It is very clear from this holy verse that Islam guarantees freedom of religion. It does not believe in forced conversion or in restrictions in professing one’s faith or religion.
The Divine Power is eternal and one but human approach to understanding the Divine Power is varied. Different religions delineate different ways and means of understanding and appreciating the Power. But all enlightened scholars have come to an agreed view that the Divine Power cannot countenance discord and violence among His votaries and the Divine Power is the only judge (and not mortal human beings) over approaches as a means of understanding Him.
International legal instruments
Let us now examine some of the principal legal instruments with respect to freedom of religion.
The 1948 UN Universal Declaration of Human Rights in its Article 18 states “Everyone has the right to freedom of thought, conscience and religion; this right includes freedom to change his religion or belief, and freedom, either alone or in community with others and in public or private, to manifest his religion or belief in teaching, practice, worship and observance”.
The Article underscores that freedom of religion includes practice of religion in public together with others. That means that it is not a private right, to be practised only in indoors. It is a right to be expressed in public and in community with others.
The UN Universal Declaration, according to many legal experts, constitutes a Charter of Mankind and has become a part of customary international law. This implies that all States are bound by it.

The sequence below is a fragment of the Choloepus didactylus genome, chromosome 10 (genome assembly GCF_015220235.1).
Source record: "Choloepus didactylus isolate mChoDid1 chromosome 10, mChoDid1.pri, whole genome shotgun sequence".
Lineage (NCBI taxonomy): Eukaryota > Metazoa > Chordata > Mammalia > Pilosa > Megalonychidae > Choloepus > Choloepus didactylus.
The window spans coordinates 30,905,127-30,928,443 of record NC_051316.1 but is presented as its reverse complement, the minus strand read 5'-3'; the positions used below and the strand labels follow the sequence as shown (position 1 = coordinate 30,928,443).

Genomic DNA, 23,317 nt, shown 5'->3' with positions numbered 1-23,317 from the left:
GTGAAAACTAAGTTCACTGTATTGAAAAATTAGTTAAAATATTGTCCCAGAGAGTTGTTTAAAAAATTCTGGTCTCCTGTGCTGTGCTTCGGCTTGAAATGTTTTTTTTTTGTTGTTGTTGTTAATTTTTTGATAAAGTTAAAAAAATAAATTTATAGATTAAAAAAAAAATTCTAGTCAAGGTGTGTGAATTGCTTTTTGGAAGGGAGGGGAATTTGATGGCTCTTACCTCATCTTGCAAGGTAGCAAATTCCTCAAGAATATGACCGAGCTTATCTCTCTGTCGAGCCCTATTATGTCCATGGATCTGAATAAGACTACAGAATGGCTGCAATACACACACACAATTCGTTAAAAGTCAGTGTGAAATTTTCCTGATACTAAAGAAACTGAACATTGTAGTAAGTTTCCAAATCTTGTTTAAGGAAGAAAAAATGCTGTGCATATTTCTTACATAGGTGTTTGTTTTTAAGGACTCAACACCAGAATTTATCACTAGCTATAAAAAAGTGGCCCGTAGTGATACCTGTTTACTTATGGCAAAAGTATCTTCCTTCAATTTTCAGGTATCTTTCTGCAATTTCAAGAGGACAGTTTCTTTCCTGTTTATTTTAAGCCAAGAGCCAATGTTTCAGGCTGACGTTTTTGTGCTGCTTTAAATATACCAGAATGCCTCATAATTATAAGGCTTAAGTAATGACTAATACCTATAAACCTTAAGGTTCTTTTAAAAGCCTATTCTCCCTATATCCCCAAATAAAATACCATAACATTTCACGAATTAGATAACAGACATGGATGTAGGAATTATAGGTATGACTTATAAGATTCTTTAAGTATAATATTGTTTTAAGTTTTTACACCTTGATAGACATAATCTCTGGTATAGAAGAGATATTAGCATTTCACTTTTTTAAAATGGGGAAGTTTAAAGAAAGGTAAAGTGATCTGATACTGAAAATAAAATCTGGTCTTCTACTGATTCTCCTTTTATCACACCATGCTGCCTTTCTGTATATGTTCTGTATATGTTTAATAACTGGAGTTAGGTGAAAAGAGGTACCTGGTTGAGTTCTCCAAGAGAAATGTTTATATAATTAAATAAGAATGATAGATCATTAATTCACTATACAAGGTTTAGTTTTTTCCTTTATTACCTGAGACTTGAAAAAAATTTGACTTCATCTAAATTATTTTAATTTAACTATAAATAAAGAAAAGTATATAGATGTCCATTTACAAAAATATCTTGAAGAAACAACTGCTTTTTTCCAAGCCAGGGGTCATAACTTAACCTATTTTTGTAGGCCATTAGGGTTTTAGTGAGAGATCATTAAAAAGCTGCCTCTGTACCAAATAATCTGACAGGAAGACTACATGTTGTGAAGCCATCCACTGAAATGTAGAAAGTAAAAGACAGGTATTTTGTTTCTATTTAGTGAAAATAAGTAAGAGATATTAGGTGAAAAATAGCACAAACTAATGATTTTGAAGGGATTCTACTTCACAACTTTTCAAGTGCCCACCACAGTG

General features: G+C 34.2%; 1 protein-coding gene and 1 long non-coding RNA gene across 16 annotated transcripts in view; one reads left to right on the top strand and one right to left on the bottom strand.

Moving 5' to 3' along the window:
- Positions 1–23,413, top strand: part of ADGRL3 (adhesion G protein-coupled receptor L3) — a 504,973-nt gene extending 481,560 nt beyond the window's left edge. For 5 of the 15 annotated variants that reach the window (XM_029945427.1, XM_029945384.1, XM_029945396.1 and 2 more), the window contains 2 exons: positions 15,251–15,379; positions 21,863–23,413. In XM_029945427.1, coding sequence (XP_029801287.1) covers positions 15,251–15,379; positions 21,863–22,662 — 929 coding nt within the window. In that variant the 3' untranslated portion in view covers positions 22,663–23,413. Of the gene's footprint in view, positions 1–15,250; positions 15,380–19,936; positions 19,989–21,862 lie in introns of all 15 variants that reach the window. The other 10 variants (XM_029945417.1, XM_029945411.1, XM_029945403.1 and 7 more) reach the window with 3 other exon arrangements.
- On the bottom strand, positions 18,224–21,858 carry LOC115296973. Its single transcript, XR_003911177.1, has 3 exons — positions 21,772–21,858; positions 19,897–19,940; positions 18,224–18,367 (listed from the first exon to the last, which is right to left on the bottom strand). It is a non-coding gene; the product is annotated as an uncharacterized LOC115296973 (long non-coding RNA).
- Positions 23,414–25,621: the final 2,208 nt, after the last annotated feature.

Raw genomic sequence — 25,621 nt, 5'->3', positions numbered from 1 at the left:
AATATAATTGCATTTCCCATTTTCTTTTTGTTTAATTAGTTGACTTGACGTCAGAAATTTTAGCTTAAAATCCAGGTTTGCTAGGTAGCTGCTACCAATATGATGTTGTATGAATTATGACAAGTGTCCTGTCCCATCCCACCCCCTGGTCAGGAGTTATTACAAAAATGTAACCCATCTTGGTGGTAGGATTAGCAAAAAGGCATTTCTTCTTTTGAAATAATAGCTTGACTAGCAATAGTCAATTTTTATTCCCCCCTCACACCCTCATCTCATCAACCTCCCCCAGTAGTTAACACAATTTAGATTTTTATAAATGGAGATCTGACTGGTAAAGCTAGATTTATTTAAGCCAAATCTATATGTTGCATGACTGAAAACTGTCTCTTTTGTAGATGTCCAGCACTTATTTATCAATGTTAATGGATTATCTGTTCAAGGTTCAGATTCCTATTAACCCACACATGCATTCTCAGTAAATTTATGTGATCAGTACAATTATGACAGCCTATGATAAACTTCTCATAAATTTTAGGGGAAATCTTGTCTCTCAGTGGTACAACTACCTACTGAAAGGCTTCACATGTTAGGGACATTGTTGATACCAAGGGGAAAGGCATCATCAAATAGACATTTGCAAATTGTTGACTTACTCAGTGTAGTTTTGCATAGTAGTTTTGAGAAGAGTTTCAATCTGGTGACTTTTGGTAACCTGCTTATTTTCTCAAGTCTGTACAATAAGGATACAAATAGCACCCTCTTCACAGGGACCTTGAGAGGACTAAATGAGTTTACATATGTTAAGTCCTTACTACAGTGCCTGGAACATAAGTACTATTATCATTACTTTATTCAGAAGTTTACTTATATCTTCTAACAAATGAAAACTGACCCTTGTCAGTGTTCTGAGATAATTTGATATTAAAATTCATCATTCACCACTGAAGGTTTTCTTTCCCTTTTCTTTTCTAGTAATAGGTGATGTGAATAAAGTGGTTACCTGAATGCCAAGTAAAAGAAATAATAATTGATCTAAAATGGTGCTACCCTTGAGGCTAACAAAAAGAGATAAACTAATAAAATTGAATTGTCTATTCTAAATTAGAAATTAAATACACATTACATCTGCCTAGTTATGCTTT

The 1966 UN International Covenant on Civil and Political Rights not only repeats in its Article 18 the same provision as that of the Declaration but also explains the right further. In Article 18(2) of the Covenant, it provides that “No one shall be subject to coercion which would impair his freedom to have or to adopt a religion or belief of his choice.” Here the word “coercion” is significant. The dictionary meaning of “coercion” is act of compelling or restraining by force without regard to individual wishes or desires. This implies that no amount of threat or force is to be applied in restraining an individual to practise his/her religion. It is noted that the Covenant on Civil and Political Rights provides for immediate protection by requiring States to “respect and ensure all individuals within its territory” (Article 2 of the Covenant).
Furthermore, the UN General Assembly on 25 November 1981 adopted a Declaration on the Elimination of All Forms of Intolerance and of Discrimination Based on Religion or Belief. The Declaration in its preamble, among others, emphasises that “Religion or belief, for anyone who professes either, is one of the fundamental elements in his conception of life and that freedom of religion or belief should be fully respected and guaranteed.”